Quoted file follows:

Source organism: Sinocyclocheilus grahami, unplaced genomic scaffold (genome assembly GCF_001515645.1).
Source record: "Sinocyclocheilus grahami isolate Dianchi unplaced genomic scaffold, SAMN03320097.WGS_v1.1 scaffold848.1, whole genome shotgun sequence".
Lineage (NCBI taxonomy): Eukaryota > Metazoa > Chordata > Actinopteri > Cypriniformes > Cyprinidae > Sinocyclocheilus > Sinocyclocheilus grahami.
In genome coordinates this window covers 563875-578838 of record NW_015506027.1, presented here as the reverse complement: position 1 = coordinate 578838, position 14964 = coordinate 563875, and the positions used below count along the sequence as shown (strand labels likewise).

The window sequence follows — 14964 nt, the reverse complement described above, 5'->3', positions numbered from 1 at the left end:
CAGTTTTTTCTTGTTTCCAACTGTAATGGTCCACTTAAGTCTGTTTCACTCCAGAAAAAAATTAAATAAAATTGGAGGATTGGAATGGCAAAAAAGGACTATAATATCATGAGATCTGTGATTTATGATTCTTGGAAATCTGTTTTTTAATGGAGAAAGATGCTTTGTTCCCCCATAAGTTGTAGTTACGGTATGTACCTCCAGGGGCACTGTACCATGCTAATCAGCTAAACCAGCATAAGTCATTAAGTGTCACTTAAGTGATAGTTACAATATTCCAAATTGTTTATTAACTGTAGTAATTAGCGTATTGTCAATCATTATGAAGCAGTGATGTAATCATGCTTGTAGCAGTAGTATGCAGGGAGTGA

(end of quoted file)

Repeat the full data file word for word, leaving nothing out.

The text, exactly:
Source organism: Sinocyclocheilus grahami, unplaced genomic scaffold (genome assembly GCF_001515645.1).
Source record: "Sinocyclocheilus grahami isolate Dianchi unplaced genomic scaffold, SAMN03320097.WGS_v1.1 scaffold848.1, whole genome shotgun sequence".
Lineage (NCBI taxonomy): Eukaryota > Metazoa > Chordata > Actinopteri > Cypriniformes > Cyprinidae > Sinocyclocheilus > Sinocyclocheilus grahami.
In genome coordinates this window covers 563875-578838 of record NW_015506027.1, presented here as the reverse complement: position 1 = coordinate 578838, position 14964 = coordinate 563875, and the positions used below count along the sequence as shown (strand labels likewise).

The window sequence follows — 14964 nt, the reverse complement described above, 5'->3', positions numbered from 1 at the left end:
CAGTTTTTTCTTGTTTCCAACTGTAATGGTCCACTTAAGTCTGTTTCACTCCAGAAAAAAATTAAATAAAATTGGAGGATTGGAATGGCAAAAAAGGACTATAATATCATGAGATCTGTGATTTATGATTCTTGGAAATCTGTTTTTTAATGGAGAAAGATGCTTTGTTCCCCCATAAGTTGTAGTTACGGTATGTACCTCCAGGGGCACTGTACCATGCTAATCAGCTAAACCAGCATAAGTCATTAAGTGTCACTTAAGTGATAGTTACAATATTCCAAATTGTTTATTAACTGTAGTAATTAGCGTATTGTCAATCATTATGAAGCAGTGATGTAATCATGCTTGTAGCAGTAGTATGCAGGGAGTGA